If you're looking to pick up and move in search of adventure, a fresh start, or just a change of perspective, one mayor in Italy wants to literally pay you to move to his village in Puglia.
According to a recent interview with CNN Travel, the mayor of the Italian town of Candela, Nicola Gatta, is trying to reverse the reduction in population of his once-thriving Medieval village by paying people a not-insignificant stipend to relocate there.
"This is how it works: 800 euros for singles, 1,200 euros for couples, 1,500 to 1,800 euros for three-member families, and over 2,000 euros for families of four to five people," Stefano Bascianelli, the mayor's right-hand man, told CNN.
New residents will need to find work paying at least 7,500 euros per year, will need to find a place to live, and will hopefully add to the creative and community efforts already underway to revive the bustling village lifestyle in Candela — like the charming festivals and bonfires, museums, and tourism related businesses (such as food and wine tasting tours), that ambassadors say make the quality of life (and low crime rates) in Candela a particular draw.
Hooked? It's an attractive pitch, for sure — and they're really selling it, especially through these photos. But, how to find that 7,500-per-year paying job?
In 2015, Bloomberg said that the Italian job market was so bad that workers were giving up in droves — but a more recent 2016 report from the same financial experts show that Italy might actually be doing a much better job at employing middle-aged people than the U.S. Italian blog The Local has a list of 10 dream jobs in Italy for expats that are currently still in high demand, including pizza makers, ski instructors, sommeliers, and sailing crew members.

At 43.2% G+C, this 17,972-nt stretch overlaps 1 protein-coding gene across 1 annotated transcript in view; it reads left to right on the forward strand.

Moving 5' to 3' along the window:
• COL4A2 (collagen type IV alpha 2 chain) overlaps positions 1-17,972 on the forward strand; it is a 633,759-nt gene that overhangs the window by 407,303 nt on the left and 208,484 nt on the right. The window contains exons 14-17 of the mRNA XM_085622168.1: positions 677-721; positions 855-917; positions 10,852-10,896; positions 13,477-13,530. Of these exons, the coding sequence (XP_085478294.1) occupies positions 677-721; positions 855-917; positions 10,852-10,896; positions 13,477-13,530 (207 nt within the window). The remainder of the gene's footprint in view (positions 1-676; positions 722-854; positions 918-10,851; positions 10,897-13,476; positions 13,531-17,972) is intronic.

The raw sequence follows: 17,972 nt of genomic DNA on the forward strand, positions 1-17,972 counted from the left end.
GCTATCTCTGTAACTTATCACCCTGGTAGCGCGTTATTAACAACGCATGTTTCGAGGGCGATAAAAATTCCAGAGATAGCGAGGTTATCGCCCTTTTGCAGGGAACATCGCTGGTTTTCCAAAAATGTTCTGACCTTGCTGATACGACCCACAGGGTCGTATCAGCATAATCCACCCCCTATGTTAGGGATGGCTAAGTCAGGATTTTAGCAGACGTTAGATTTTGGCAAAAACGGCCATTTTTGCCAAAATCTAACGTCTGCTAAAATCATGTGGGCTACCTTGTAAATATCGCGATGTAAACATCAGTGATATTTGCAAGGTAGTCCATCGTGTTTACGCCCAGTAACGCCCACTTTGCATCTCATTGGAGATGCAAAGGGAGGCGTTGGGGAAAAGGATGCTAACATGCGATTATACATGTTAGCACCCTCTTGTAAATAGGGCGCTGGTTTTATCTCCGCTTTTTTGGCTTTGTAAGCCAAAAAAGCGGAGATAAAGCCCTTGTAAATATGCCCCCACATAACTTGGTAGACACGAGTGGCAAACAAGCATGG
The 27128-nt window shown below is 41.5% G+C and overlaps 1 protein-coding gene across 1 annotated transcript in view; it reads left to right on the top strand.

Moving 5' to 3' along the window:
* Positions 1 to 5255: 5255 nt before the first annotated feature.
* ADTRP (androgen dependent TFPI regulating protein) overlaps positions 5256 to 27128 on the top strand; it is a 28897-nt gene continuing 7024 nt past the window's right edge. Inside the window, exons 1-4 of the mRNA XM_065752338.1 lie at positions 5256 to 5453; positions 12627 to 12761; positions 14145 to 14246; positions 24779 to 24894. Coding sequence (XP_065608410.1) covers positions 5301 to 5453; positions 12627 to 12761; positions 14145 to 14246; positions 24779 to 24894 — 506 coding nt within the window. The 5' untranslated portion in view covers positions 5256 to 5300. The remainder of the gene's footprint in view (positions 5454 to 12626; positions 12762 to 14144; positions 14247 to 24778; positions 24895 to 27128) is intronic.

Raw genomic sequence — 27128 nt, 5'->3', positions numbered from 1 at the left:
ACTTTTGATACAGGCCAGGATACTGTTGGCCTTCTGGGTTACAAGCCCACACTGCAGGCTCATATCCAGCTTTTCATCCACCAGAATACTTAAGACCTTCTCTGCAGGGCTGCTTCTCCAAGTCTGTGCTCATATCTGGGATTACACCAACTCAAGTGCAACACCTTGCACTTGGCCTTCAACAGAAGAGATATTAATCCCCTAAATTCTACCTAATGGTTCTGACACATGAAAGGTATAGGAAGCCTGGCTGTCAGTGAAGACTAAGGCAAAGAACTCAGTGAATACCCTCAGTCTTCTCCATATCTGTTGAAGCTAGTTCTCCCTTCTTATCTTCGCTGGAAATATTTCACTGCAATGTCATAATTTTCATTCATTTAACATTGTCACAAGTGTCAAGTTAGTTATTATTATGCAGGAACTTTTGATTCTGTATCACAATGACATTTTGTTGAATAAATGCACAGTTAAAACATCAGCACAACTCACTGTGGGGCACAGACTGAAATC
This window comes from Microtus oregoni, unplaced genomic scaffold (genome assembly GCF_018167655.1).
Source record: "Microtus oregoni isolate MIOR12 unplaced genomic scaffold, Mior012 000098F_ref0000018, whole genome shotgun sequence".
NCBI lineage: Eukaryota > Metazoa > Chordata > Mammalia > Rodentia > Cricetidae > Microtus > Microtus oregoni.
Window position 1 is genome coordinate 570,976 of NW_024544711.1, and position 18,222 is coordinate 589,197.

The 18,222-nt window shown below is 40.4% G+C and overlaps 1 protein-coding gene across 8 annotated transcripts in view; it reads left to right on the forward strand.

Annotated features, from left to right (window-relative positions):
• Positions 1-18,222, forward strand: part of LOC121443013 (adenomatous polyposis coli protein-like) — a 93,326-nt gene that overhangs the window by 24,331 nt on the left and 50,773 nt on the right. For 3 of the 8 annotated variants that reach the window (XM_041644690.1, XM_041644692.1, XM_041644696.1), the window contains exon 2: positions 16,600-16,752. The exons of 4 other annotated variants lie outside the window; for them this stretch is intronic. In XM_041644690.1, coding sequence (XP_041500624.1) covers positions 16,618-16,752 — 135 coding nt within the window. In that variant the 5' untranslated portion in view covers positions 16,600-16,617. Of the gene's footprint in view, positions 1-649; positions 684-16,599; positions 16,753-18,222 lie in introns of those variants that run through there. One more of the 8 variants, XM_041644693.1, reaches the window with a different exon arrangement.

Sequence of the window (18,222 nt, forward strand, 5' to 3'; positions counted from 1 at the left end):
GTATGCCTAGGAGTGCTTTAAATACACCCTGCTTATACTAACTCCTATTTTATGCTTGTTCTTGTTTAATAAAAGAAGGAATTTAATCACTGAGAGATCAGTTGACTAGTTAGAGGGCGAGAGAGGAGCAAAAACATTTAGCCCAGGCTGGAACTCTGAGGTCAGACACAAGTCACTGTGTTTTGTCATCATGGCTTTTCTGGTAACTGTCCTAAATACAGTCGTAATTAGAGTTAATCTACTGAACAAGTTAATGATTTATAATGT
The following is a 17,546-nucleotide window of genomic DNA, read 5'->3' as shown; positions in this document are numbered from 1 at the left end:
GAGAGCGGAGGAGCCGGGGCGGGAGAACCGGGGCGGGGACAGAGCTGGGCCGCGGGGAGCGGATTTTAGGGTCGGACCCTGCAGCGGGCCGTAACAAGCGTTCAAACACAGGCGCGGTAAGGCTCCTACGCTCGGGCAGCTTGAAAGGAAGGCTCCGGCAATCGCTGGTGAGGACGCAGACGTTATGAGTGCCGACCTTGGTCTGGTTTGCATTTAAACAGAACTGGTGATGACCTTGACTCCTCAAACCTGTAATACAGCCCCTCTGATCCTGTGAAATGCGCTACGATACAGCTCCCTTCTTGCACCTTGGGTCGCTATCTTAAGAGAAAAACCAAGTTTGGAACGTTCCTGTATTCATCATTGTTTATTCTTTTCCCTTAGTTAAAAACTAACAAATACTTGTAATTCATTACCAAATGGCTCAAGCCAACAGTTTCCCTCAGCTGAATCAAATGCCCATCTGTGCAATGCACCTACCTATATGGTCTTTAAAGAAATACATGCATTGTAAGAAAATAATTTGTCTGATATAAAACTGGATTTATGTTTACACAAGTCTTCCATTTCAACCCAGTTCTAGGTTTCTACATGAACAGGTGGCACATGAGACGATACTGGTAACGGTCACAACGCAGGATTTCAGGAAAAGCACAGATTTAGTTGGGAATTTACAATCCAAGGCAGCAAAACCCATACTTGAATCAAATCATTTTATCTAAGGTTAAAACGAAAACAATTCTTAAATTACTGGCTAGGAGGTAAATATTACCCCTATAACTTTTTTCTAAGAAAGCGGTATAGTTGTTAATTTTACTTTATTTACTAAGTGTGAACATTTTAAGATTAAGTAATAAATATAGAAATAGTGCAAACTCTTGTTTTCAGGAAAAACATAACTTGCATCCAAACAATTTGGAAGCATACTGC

And where to live? Airbnb, TripAdvisor, and HomeAway all have decent lists of holiday rental properties from $20 per night in and around Foggia, the region of Italy where Candela is situated, to give you a feel for the market, types of homes and architecture in the area. If you see one you like, you could contact the hosts about longer-term rates and stays.
Enticed by the prospect of a some-expense-paid adventure, but stymied by the required rigmarole of an international move? A number of places in America are now welcoming new residents by underwriting their relocation in a similar attempt to bolster dwindling populations.
Zillow has a very recent list of at least 8 cities/states around the country — mostly rural areas, but also some mid-size cities, like Baltimore, Maryland — that offer really attractive home buyer assistance, credit and rebate programs to lure in new community members. At least two are even offering to pay off (or down) your student loans, in the hopes of bringing urban post-grads back to pastoral enclaves and small towns.